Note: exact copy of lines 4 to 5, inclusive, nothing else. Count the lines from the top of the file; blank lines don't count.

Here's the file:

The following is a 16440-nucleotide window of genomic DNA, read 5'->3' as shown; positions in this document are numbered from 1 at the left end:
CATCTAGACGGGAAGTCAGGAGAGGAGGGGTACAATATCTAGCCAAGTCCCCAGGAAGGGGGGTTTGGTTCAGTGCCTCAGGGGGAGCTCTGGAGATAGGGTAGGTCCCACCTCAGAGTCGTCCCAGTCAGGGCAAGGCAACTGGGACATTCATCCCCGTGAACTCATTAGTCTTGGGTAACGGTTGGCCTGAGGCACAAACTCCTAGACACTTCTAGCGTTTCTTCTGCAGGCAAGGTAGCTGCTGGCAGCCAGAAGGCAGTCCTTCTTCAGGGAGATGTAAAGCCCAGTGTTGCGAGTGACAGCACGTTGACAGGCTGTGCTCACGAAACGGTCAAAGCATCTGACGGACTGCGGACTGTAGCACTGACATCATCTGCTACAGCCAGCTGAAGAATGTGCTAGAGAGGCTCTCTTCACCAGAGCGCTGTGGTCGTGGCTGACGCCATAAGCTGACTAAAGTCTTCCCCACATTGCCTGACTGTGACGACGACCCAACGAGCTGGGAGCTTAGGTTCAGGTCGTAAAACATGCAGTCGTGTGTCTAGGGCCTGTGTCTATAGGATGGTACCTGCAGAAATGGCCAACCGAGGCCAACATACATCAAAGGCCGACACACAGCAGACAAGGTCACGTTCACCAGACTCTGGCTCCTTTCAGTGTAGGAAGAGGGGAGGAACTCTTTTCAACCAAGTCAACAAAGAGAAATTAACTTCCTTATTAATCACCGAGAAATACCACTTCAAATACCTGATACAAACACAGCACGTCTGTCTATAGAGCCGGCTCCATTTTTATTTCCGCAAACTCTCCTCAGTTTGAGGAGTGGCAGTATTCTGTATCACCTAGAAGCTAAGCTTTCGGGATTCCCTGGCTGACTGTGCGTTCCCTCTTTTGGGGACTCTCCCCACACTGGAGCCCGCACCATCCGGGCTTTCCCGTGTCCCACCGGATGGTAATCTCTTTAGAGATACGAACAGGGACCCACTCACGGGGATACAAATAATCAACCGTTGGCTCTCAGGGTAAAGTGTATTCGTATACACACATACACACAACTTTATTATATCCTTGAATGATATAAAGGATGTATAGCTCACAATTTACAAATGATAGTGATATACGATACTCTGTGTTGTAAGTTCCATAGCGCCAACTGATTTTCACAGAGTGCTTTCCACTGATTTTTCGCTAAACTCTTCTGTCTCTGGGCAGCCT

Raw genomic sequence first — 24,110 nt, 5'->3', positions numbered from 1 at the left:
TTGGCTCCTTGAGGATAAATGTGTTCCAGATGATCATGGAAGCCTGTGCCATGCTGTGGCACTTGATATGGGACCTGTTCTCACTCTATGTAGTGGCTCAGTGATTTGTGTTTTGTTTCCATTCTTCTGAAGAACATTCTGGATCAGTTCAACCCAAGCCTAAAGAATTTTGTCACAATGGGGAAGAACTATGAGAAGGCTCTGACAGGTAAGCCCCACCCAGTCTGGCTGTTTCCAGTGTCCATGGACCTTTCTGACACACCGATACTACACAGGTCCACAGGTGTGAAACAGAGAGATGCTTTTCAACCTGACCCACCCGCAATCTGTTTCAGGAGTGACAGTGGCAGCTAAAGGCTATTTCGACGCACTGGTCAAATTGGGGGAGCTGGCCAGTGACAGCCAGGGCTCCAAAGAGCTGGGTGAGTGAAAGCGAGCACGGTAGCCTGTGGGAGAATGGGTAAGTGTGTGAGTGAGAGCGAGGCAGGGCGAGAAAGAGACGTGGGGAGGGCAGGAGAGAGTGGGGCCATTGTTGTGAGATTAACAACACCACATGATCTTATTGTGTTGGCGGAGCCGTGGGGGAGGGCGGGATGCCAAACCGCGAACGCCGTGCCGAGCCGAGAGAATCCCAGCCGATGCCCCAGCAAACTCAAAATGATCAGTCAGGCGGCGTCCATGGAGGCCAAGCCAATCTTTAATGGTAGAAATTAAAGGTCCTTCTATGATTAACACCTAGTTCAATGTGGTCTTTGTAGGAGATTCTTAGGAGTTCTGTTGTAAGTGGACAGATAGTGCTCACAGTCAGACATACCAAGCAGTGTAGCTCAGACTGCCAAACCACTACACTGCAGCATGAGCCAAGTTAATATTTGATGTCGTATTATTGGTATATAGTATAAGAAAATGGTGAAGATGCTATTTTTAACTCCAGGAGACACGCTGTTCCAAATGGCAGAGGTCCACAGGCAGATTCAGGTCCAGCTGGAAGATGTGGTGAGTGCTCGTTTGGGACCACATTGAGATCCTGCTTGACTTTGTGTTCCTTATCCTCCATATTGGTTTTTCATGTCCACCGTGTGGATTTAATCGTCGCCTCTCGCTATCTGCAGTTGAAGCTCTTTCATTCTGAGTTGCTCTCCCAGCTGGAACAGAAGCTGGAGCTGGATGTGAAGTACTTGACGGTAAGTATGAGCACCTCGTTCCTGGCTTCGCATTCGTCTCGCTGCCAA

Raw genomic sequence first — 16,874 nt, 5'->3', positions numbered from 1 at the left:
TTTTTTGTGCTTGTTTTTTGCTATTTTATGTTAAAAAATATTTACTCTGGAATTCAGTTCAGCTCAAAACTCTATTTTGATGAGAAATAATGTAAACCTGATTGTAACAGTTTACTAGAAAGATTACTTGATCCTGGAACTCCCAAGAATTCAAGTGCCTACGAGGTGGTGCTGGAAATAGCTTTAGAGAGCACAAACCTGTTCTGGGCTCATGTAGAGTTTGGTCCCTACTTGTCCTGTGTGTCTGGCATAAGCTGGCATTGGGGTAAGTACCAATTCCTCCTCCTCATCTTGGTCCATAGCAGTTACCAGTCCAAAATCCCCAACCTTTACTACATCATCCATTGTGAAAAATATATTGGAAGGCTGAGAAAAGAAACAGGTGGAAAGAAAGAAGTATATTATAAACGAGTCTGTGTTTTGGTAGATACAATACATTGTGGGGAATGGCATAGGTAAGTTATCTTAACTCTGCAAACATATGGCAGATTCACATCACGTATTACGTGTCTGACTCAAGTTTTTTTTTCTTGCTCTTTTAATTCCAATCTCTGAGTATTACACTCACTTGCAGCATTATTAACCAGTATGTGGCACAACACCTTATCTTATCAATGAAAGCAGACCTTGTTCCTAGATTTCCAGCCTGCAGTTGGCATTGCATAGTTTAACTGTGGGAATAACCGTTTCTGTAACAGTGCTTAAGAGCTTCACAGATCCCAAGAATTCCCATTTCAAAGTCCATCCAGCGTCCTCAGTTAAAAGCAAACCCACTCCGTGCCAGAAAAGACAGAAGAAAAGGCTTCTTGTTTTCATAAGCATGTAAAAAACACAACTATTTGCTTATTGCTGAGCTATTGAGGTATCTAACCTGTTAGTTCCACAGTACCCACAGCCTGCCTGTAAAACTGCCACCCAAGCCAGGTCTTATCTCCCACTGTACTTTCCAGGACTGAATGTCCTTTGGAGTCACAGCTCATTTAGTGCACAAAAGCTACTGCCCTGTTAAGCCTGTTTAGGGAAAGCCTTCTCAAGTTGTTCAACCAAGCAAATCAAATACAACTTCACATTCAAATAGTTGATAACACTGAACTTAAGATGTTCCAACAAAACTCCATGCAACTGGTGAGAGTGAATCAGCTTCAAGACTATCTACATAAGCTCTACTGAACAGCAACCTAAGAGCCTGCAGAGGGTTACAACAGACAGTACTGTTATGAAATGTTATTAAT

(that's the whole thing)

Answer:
TTGGCTCCTTGAGGATAAATGTGTTCCAGATGATCATGGAAGCCTGTGCCATGCTGTGGCACTTGATATGGGACCTGTTCTCACTCTATGTAGTGGCTCAGTGATTTGTGTTTTGTTTCCATTCTTCTGAAGAACATTCTGGATCAGTTCAACCCAAGCCTAAAGAATTTTGTCACAATGGGGAAGAACTATGAGAAGGCTCTGACAGGTAAGCCCCACCCAGTCTGGCTGTTTCCAGTGTCCATGGACCTTTCTGACACACCGATACTACACAGGTCCACAGGTGTGAAACAGAGAGATGCTTTTCAACCTGACCCACCCGCAATCTGTTTCAGGAGTGACAGTGGCAGCTAAAGGCTATTTCGACGCACTGGTCAAATTGGGGGAGCTGGCCAGTGACAGCCAGGGCTCCAAAGAGCTGGGTGAGTGAAAGCGAGCACGGTAGCCTGTGGGAGAATGGGTAAGTGTGTGAGTGAGAGCGAGGCAGGGCGAGAAAGAGACGTGGGGAGGGCAGGAGAGAGTGGGGCCATTGTTGTGAGATTAACAACACCACATGATCTTATTGTGTTGGCGGAGCCGTGGGGGAGGGCGGGATGCCAAACCGCGAACGCCGTGCCGAGCCGAGAGAATCCCAGCCGATGCCCCAGCAAACTCAAAATGATCAGTCAGGCGGCGTCCATGGAGGCCAAGCCAATCTTTAATGGTAGAAATTAAAGGTCCTTCTATGATTAACACCTAGTTCAATGTGGTCTTTGTAGGAGATTCTTAGGAGTTCTGTTGTAAGTGGACAGATAGTGCTCACAGTCAGACATACCAAGCAGTGTAGCTCAGACTGCCAAACCACTACACTGCAGCATGAGCCAAGTTAATATTTGATGTCGTATTATTGGTATATAGTATAAGAAAATGGTGAAGATGCTATTTTTAACTCCAGGAGACACGCTGTTCCAAATGGCAGAGGTCCACAGGCAGATTCAGGTCCAGCTGGAAGATGTGGTGAGTGCTCGTTTGGGACCACATTGAGATCCTGCTTGACTTTGTGTTCCTTATCCTCCATATTGGTTTTTCATGTCCACCGTGTGGATTTAATCGTCGCCTCTCGCTATCTGCAGTTGAAGCTCTTTCATTCTGAGTTGCTCTCCCAGCTGGAACAGAAGCTGGAGCTGGATGTGAAGTACTTGACGGTAAGTATGAGCACCTCGTTCCTGGCTTCGCATTCGTCTCGCTGCCAA

Raw genomic sequence first — 16,874 nt, 5'->3', positions numbered from 1 at the left: